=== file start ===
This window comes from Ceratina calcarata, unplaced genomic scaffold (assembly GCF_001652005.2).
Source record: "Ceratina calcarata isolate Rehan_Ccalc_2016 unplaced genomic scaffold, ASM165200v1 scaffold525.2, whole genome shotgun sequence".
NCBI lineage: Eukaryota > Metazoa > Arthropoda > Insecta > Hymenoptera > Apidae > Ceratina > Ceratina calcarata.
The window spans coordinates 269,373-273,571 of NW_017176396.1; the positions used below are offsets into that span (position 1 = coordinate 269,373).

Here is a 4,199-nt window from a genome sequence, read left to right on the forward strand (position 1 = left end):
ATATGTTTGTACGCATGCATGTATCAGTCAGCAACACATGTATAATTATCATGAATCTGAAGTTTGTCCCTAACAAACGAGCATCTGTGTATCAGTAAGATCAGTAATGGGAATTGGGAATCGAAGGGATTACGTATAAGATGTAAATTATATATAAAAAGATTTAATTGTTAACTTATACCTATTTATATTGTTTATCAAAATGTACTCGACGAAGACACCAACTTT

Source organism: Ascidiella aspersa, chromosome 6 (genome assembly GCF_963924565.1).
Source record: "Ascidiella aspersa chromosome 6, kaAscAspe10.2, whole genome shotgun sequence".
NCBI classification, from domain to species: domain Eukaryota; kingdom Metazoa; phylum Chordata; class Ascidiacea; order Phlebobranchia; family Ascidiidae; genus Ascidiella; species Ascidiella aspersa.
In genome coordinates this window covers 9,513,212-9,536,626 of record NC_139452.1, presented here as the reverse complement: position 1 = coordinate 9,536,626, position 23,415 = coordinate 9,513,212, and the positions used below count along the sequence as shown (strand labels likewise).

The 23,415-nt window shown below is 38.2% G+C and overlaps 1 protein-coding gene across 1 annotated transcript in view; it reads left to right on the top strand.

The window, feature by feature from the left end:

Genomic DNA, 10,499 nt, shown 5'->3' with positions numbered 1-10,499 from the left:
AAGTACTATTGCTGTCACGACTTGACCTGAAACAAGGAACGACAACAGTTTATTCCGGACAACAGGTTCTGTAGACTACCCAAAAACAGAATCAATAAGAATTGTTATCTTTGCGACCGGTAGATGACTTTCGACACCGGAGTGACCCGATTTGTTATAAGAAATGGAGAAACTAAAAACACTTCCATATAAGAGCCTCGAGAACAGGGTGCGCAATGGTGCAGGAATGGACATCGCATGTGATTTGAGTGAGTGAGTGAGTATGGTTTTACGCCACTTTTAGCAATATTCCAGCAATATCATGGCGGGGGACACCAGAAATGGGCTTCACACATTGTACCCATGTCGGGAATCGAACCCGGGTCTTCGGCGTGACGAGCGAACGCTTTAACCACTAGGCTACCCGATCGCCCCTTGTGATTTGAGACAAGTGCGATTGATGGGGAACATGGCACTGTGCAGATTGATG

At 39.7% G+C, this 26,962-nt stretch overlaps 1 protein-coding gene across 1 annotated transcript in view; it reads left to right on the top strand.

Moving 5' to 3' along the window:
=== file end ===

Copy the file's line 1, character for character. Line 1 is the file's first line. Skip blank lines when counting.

This window comes from Ceratina calcarata, unplaced genomic scaffold (assembly GCF_001652005.2).